If you are looking for real estate in Fountain Hills, check out some of these communities:

Fire Rock 

Eagle Mountain

East Valley Tribune – One Scottsdale a singular sensation

The $1.5 billion One Scottsdale project is revving up, with designs for 11 buildings to be submitted to the city over the next several weeks.

GRAPHIC: See the locations of One Scottsdale and City North

The first of the designs turned in for city review, besides the new Dial Corp. headquarters, includes the triangular “Flatiron Building” evocative of its Manhattan namesake, along with a neighboring building of contemporary design.

Building designs will be submitted to the city every few weeks through the end of September, said Irene Carroll, a vice president with developer DMB Associates and general manager of One Scottsdale. Altogether, the 11 buildings constitute the first phase of One Scottsdale, a 120-acre development ultimately expected to include more than one million square feet of commercial, retail and office space, 400 resort and hotel rooms, and 1,100 residences on the northeast corner of Scottsdale Road and Loop 101.

“These were the first two we were able to complete and get into the queue,” Carroll said of the Flatiron-style building and its neighbor.

Developers expect to complete construction of the buildings by One Scottsdale’s opening, scheduled for October 2009, she said.

The first phase of buildings are all located south of the proposed Center Drive, an east/ west road that will bisect One Scottsdale, said Don Hadder, city principal planner.

“The first wave essentially will be retail/residential-oriented,” he said. “Some of them might include a hotel space, as well.”

The Scottsdale Development Review Board hearings on the building designs are due to begin in October.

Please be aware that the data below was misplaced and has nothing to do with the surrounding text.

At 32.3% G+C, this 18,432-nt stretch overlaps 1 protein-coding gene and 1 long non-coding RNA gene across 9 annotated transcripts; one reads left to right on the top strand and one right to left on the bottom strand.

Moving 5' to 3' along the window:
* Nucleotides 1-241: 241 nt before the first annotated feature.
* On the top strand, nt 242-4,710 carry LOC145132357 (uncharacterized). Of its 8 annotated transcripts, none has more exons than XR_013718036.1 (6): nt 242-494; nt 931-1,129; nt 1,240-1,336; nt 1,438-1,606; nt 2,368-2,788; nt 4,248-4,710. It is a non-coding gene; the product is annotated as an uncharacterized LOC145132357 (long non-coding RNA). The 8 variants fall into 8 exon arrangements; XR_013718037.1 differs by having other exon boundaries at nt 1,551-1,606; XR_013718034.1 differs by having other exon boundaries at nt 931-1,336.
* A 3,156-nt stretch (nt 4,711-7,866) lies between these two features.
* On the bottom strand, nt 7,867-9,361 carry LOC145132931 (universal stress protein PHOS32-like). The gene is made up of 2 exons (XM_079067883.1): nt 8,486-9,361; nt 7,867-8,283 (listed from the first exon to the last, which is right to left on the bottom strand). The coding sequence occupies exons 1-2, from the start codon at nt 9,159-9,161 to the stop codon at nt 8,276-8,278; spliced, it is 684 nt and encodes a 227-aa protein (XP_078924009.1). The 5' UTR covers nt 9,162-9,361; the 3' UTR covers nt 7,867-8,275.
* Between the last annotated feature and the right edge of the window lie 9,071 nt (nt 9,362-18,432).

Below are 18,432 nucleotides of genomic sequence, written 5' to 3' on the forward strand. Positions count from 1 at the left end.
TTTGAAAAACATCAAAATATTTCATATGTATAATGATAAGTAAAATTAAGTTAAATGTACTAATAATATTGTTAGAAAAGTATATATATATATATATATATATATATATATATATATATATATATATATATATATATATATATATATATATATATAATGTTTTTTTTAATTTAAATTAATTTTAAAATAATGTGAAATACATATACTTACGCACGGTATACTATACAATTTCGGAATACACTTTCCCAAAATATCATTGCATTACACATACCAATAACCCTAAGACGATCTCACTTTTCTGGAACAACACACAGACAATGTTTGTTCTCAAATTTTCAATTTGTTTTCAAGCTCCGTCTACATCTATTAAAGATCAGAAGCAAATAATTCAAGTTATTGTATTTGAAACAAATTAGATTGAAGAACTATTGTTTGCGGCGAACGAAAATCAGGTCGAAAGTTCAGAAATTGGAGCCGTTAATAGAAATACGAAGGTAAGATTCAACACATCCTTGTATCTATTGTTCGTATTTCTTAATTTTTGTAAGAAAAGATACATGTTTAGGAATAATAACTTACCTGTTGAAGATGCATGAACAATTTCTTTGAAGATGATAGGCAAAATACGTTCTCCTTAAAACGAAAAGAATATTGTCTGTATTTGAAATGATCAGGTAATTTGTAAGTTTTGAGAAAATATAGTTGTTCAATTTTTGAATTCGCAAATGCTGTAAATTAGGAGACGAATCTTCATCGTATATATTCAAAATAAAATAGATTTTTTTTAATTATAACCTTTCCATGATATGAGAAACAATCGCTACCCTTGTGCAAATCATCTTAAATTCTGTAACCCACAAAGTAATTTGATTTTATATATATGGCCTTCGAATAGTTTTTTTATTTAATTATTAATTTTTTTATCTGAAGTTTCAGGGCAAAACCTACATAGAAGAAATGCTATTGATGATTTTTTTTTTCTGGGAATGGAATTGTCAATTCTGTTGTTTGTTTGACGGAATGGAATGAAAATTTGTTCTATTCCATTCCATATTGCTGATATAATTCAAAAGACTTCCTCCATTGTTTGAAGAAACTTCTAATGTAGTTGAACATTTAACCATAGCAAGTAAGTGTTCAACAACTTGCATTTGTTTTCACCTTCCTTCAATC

“We’ll be going to virtually every DRB meeting with some portion of One Scottsdale,” Hadder said. “It’s like, ‘OK, here comes the work.’ They’re going to keep us busy, but that’s a good thing.”

Designs for the building unofficially referred to as the “Flatiron” show it being four stories with an ornamental tower, and floor space of 58,500 square feet.

Designs for its proposed neighbor call for a nearly 91,000-square-foot, five-story building. Each would be built above three stories of underground parking, and each would have retail/restaurant tenants on the first floor, with residential floors above.

Construction on the new Dial headquarters on the northeast corner of Loop 101 and Scottsdale Road is ongoing.

The giant soap maker plans a 340,000-square-foot building to house its several hundred employees.

The new offices will be four stories of office space above three stories of underground parking. Construction is expected to be finished by the end of 2008.

Dial’s designs were approved in June.

Phase 1
Retail/restaurant: 250,000 square feet
Office: 300,000 square feet
Residential: 250 units

AZ Republic – Scottsdale waking up to changing tastes downtown

Peter Corbett
The Arizona Republic
Aug. 9, 2007 03:42 PM